Observation 101 – The Roc Nation vs. YMCMB debate

When Jay-Z ‘signs’ someone to Roc Nation no one says anything but when Baby ‘signs’ someone to Cash Money, everyone’s got an opinion. Why is that?

It’s a lot to do with perception and presentation. For the most part Cash Money is a record label known for artists such as Lil Wayne, Drake, Nicky Minaj, and Hot Boys (Juvenile, Mannie Fresh, Baby, Turk, BG). Cash Money isn’t an independent entity from what I understand, it’s a joint venture subsidiary of sorts as Roc A Fella, Death Row, Ruff Ryders etc were in the 90s. Cash Money are renowned for their vulgarity: jewellery, flaunting their riches, hypersexual imagery.
Roc Nation on the other hand is an administration company. It boasts a whole lot of affiliates and members but there are only a few signees. Wale is signed up to a Roc Nation management deal but he’s signed to MMG, Rick Ross’ joint venture with a major record label. Roc Nation’s artist roster covers a wider artistic spectrum having acts as diverse as J. Cole, to Chase & Status and The Ting Tings. There’s also a songwriting and talent development division and booking agency.

Roc Nation is a new business model within the ever evolving music industry, it’s a partnership between Shawn Carter and Live Nation. It’s also a no brainer to cut out all of the bureaucracy surrounding the artistry, the major record label, resulting in a great slice out of the meatier side of an artist -creative content. If an artist parts ways with their record label, they’ll still be able to fall back and earn with Roc Nation. The artist will still be able to record new material, collaborate and go on tour to maintain a buzz whilst negotiating the right distribution deal elsewhere.

If we compare this to YMCMB, we begin to notice that Brian ‘Baby’ Williams’ record label is in the midst of transition, it’s trying to diversify in order to survive. A lot of people question YMCMB’s recent signees Christina Milian, Busta Rhymes and most recently Limp Bizkit, but they fail to focus on the bigger picture. All three have had major success; Christina Milian has written tracks for J-Lo whose track Play went to Number 1 in numerous countries worldwide, Limp Bizkit already has a core fanbase of followers who will buy any new releases and concert tickets when it’s tour time, and Busta Rhymes is the feature man of the moment who seems to disappear every few years and come back with a hit, a new flow and sound which goes straight to the top of the charts -Busta also has been in the industry for nearly 20 years and is well ‘respected’.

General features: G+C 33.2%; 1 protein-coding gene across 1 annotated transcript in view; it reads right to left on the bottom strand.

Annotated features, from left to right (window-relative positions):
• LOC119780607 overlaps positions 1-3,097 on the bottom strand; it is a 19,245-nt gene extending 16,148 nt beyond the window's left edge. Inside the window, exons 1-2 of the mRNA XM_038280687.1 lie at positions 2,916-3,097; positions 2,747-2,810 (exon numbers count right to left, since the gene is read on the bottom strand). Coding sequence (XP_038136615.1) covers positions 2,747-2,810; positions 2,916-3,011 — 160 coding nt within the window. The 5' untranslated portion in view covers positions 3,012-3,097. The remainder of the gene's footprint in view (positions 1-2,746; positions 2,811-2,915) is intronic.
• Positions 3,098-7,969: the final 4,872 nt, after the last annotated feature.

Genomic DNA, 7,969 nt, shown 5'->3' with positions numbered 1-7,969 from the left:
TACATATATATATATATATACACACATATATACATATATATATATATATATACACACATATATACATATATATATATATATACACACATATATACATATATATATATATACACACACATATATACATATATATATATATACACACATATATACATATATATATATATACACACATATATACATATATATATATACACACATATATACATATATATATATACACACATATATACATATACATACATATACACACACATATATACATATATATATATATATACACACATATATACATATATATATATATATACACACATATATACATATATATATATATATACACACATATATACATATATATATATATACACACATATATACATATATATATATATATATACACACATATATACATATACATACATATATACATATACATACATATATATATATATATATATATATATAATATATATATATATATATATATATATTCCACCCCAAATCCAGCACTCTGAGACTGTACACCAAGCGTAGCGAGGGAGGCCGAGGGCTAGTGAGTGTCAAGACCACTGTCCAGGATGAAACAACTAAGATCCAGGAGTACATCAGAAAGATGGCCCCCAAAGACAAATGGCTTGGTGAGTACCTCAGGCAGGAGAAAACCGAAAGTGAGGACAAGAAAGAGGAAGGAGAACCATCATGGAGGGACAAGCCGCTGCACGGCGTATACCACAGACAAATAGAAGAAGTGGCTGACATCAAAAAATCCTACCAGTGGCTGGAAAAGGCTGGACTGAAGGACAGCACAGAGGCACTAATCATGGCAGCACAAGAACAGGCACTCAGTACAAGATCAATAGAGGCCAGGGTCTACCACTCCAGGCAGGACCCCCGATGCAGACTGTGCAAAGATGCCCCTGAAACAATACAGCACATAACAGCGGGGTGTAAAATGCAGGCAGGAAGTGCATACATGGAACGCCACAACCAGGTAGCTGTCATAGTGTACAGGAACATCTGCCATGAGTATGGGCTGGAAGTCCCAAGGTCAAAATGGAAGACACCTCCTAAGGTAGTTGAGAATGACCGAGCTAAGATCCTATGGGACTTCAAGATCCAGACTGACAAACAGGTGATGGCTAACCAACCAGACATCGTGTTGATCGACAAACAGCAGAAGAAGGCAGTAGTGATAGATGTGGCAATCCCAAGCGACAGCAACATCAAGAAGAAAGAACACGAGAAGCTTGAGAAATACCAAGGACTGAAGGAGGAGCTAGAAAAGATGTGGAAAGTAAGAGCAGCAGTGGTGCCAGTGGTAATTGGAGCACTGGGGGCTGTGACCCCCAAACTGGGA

In the context of the bigger picture, YMCMB are simply signing artists who’ve already got a proven track record, artists who could have sold out tours, number 1 records and feature hype revenue in comparison to Roc Nation who focus is on developing new emerging artists and finding them distribution deals with major record labels but also look after the creme de la creme of touring entertainers such as their recent signee Shakira. The reason why people have an issue with YMCMB moreso than Roc Nation is that they feel YMCMB is trying to sign everyone to spin a profit, as I once thought they were doing. I have ignorantly compared it to the final hours of Roc A Fella Records when Damon Dash did the same thing. What I once deemed ‘trying to find Jay-Z’s replacement and potential cash cow’ was simply what Birdman is doing.

As much as I can find a reason to justify YMCMB’s actions, even if it’s just a theory which puts my ignorance to rest, I can’t help but feel that this plan of rebranding its services through diversification may fail in some respect. I also wonder how long Drake will stay around before he defects to Roc Nation after a long spell out in the administory wilderness when he finally airs his grievances about the amount of artists he has to share the roster with and financing the revival dead rappers’ careers and Nicki Minaj’s outlandish tryhardery to outdo and become the black Lady GaGa -but little does she know she’ll always be three steps behind…

If you’re going to rebrand and diversify, start afresh or as they say in Rap ‘Go hard or go home‘ because you need people to take you seriously. That’s exactly the difference between Jay-Z and Baby. One is perceived as a business man and the other as a someone you can’t really take seriously although his business survival and diversification acumen speak for themselves.



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